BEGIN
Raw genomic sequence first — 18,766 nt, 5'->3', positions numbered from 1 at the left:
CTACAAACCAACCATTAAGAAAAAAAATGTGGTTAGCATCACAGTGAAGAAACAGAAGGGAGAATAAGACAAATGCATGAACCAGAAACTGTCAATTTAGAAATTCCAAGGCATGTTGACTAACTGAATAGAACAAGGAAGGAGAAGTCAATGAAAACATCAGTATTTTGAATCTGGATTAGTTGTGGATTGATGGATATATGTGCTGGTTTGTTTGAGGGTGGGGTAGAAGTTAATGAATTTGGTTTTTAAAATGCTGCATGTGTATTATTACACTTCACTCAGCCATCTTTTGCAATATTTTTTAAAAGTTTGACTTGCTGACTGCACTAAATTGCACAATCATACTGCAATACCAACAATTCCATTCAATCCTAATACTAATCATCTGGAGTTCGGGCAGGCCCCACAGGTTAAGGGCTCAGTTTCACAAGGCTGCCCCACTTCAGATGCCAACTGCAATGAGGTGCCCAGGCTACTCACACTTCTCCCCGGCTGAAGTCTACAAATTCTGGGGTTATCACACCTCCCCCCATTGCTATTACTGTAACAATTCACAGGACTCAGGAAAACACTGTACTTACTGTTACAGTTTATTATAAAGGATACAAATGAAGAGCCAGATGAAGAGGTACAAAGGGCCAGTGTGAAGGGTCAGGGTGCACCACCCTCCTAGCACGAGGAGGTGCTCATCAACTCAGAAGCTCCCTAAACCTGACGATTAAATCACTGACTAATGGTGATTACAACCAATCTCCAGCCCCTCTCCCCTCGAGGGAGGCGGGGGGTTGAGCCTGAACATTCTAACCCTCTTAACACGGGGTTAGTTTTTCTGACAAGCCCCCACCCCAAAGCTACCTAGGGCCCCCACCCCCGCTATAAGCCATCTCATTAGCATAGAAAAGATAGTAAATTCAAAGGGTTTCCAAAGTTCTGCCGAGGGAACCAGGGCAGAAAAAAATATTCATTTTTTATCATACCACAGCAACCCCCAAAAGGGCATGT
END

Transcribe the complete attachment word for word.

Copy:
Raw genomic sequence first — 18,766 nt, 5'->3', positions numbered from 1 at the left:
CTACAAACCAACCATTAAGAAAAAAAATGTGGTTAGCATCACAGTGAAGAAACAGAAGGGAGAATAAGACAAATGCATGAACCAGAAACTGTCAATTTAGAAATTCCAAGGCATGTTGACTAACTGAATAGAACAAGGAAGGAGAAGTCAATGAAAACATCAGTATTTTGAATCTGGATTAGTTGTGGATTGATGGATATATGTGCTGGTTTGTTTGAGGGTGGGGTAGAAGTTAATGAATTTGGTTTTTAAAATGCTGCATGTGTATTATTACACTTCACTCAGCCATCTTTTGCAATATTTTTTAAAAGTTTGACTTGCTGACTGCACTAAATTGCACAATCATACTGCAATACCAACAATTCCATTCAATCCTAATACTAATCATCTGGAGTTCGGGCAGGCCCCACAGGTTAAGGGCTCAGTTTCACAAGGCTGCCCCACTTCAGATGCCAACTGCAATGAGGTGCCCAGGCTACTCACACTTCTCCCCGGCTGAAGTCTACAAATTCTGGGGTTATCACACCTCCCCCCATTGCTATTACTGTAACAATTCACAGGACTCAGGAAAACACTGTACTTACTGTTACAGTTTATTATAAAGGATACAAATGAAGAGCCAGATGAAGAGGTACAAAGGGCCAGTGTGAAGGGTCAGGGTGCACCACCCTCCTAGCACGAGGAGGTGCTCATCAACTCAGAAGCTCCCTAAACCTGACGATTAAATCACTGACTAATGGTGATTACAACCAATCTCCAGCCCCTCTCCCCTCGAGGGAGGCGGGGGGTTGAGCCTGAACATTCTAACCCTCTTAACACGGGGTTAGTTTTTCTGACAAGCCCCCACCCCAAAGCTACCTAGGGCCCCCACCCCCGCTATAAGCCATCTCATTAGCATAGAAAAGATAGTAAATTCAAAGGGTTTCCAAAGTTCTGCCGAGGGAACCAGGGCAGAAAAAAATATTCATTTTTTATCATACCACAGCAACCCCCAAAAGGGCATGT